Whatever the impact of the policy shifts on the economy, they are likely to be short-term and it must be stressed that the present economic difficulties have served to bring to the fore serious and deep-seated problems. While Thailand, has a very broad-based economy that has exhibited periods of remarkable high rates of growth, notably between 1986 and 1997, and recovered surprisingly rapidly from the 1997-8 Asian financial crisis, there are long-standing concerns over inadequate infrastructure, low levels of R&D, industrial upgrading and productivity (not least in agriculture), and poor levels of education and training. None of these issues have been effectively addressed by previous governments, and there is no sign that the new military government will prove any different. Thus, there are now real concerns that Thailand will be caught in the middle-income trap. That is, Thailand is losing its advantage in less skill-intensive activities as cheaper locations emerge and the reality of an ageing population is starting to result in labour shortages and pressure on wages. Indeed, Thai manufacturing wages have risen by 50% over the last 4 years – and investors are beginning to shift investments accordingly. A recent example of this is Panasonic’s decision to produce flat television screens in Vietnam rather than expand its Thai facilities. To date, Thailand has exhibited a very limited ability to compensate for such shifts by making the transition to skill intensive, higher value added outputs. There is here a striking contrast with neighbouring Malaysia, which is moving production rapidly up the value chain.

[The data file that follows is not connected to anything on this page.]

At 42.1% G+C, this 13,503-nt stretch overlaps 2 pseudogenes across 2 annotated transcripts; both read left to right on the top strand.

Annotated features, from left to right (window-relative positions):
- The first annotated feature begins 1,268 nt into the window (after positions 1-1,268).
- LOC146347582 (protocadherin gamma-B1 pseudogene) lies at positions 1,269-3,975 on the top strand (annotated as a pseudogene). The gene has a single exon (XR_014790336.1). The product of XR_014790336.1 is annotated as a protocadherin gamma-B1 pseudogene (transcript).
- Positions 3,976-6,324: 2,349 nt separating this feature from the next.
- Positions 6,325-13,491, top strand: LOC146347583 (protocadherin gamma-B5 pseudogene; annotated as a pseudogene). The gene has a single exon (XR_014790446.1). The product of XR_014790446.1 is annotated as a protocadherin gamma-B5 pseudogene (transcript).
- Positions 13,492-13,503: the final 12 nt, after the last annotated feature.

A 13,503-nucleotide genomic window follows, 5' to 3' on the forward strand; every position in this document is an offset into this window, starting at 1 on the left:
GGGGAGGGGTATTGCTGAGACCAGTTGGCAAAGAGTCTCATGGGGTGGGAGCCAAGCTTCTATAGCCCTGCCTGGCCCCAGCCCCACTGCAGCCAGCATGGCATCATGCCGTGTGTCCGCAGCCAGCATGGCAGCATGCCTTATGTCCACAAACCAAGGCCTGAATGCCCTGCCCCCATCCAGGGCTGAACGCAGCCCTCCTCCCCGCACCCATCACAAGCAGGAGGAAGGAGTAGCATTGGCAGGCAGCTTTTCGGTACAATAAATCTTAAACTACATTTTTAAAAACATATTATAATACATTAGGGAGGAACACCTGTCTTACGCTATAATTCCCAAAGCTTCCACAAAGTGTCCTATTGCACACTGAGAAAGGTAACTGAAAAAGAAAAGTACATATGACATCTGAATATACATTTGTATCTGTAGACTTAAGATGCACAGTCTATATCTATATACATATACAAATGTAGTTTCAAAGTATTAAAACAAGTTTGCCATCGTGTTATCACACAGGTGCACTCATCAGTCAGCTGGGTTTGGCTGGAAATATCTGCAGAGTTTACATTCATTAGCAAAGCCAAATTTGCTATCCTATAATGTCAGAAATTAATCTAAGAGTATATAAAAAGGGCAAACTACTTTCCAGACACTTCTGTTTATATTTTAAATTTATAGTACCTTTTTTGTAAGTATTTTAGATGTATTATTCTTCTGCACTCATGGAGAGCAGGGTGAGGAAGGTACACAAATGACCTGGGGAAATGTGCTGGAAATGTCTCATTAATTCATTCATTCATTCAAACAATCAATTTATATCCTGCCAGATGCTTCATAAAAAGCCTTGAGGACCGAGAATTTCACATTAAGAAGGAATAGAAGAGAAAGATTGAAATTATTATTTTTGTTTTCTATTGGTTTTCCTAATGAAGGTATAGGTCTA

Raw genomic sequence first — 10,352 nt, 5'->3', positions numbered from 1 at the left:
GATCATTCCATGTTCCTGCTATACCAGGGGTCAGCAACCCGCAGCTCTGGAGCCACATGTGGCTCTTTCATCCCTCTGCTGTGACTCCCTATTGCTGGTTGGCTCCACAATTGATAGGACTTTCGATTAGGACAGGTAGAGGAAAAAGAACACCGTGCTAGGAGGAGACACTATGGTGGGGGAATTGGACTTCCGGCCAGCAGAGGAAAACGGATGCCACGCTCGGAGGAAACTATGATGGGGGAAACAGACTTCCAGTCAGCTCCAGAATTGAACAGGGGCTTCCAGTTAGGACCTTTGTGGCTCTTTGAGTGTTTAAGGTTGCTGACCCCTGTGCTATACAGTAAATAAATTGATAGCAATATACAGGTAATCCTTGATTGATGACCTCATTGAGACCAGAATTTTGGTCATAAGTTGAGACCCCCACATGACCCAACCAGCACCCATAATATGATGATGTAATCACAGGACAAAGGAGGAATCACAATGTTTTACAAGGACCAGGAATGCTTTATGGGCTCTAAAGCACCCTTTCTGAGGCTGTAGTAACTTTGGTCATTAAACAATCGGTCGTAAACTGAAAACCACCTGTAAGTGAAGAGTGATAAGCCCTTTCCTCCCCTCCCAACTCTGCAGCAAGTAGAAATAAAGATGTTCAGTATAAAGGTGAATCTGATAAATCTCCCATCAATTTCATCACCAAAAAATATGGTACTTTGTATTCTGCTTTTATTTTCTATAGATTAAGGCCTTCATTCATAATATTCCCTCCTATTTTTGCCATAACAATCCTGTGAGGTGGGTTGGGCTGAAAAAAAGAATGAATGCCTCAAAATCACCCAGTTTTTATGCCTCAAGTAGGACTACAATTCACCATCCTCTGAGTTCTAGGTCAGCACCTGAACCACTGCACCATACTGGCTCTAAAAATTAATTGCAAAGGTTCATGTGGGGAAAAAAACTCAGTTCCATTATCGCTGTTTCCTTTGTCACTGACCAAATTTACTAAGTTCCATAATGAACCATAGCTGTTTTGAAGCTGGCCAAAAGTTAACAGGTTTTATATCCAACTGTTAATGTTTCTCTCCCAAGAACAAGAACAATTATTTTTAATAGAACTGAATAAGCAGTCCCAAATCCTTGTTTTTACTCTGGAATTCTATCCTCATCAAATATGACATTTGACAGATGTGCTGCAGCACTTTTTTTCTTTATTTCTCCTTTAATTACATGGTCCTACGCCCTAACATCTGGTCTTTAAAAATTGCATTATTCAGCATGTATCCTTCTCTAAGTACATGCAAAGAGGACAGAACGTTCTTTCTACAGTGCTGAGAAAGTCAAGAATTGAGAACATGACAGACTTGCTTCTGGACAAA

Thus, Thailand’s present economic difficulties have to be seen as reflecting much more than the present domestic political situation and the state of the international economy. It is clear that imposed stability is in itself insufficient to return Thailand to even modest growth. For this to happen there needs to be a reasonable level of certainty over future political stability. This is unlikely to result from the continuation of military rule and the looming concern over the royal succession. However, no matter how and when direct military rule ends, or how smooth the royal succession proves to be, it is difficult to see the ingredients for long-term stability and orderly power transitions. There is indeed, a real concern that the military will attempt to leave in place a constitution that will reduce the elected component of government and entrench the power of the old elite of which it is a key part. Such a framework is unlikely to lead to the sort of stable and effective government that is necessary for even short-term solutions to Thailand’s economic problems, leave alone providing the basis for addressing the long-term loss of global and regional competitive positions, which could lead to Thailand becoming stalled in the lower end of the middle income range.
 Indeed, overall in South East Asia, only in the narrowly focused Brunei economy where the impact of declining oil and gas production was reinforced by sharp price falls, was GDP performance worse than in Thailand. Elsewhere in the region growth remained generally robust during 2014: